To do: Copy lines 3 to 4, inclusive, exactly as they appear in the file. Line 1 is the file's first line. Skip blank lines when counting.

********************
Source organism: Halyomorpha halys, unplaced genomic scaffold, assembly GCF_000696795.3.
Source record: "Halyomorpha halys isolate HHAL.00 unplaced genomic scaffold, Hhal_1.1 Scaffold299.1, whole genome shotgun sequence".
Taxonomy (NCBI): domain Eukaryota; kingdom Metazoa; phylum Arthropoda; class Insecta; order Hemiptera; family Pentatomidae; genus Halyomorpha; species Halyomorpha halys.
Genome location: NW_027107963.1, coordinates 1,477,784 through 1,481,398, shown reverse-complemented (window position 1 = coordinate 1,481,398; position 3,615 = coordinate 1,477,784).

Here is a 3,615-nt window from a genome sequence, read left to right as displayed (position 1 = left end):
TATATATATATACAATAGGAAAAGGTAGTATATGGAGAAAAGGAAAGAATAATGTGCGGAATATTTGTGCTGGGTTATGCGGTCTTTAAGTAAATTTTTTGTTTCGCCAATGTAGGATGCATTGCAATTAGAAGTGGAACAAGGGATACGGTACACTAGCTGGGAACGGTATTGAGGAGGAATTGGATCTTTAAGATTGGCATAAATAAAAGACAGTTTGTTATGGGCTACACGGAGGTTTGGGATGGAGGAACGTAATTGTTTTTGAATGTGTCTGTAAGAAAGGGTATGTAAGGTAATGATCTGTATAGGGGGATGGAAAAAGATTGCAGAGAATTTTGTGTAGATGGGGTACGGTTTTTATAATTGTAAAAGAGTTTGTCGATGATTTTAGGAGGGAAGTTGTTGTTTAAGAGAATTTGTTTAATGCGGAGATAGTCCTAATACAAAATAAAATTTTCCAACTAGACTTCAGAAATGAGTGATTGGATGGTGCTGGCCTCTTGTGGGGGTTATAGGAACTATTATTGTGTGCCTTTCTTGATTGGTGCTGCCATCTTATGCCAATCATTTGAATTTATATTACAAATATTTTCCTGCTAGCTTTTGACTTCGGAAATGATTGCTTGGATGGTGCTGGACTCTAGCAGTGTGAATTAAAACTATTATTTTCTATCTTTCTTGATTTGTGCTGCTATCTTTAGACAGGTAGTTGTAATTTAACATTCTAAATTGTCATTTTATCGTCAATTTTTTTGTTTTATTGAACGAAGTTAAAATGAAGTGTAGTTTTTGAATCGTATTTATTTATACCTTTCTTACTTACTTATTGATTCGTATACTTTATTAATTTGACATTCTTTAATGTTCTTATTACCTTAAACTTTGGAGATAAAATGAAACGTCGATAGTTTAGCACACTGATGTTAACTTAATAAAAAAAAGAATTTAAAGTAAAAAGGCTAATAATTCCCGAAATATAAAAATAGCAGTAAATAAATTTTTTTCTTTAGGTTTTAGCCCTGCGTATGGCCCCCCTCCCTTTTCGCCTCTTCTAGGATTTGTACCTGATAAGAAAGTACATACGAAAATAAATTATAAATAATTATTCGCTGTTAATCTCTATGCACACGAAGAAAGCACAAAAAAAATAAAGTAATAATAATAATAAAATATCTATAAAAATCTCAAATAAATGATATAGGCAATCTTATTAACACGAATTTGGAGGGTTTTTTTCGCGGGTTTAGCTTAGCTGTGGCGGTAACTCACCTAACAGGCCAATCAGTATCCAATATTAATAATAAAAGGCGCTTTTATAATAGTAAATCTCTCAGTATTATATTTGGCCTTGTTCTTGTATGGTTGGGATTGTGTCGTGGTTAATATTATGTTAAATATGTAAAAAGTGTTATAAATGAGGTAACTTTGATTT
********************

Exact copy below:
Taxonomy (NCBI): domain Eukaryota; kingdom Metazoa; phylum Arthropoda; class Insecta; order Hemiptera; family Pentatomidae; genus Halyomorpha; species Halyomorpha halys.
Genome location: NW_027107963.1, coordinates 1,477,784 through 1,481,398, shown reverse-complemented (window position 1 = coordinate 1,481,398; position 3,615 = coordinate 1,477,784).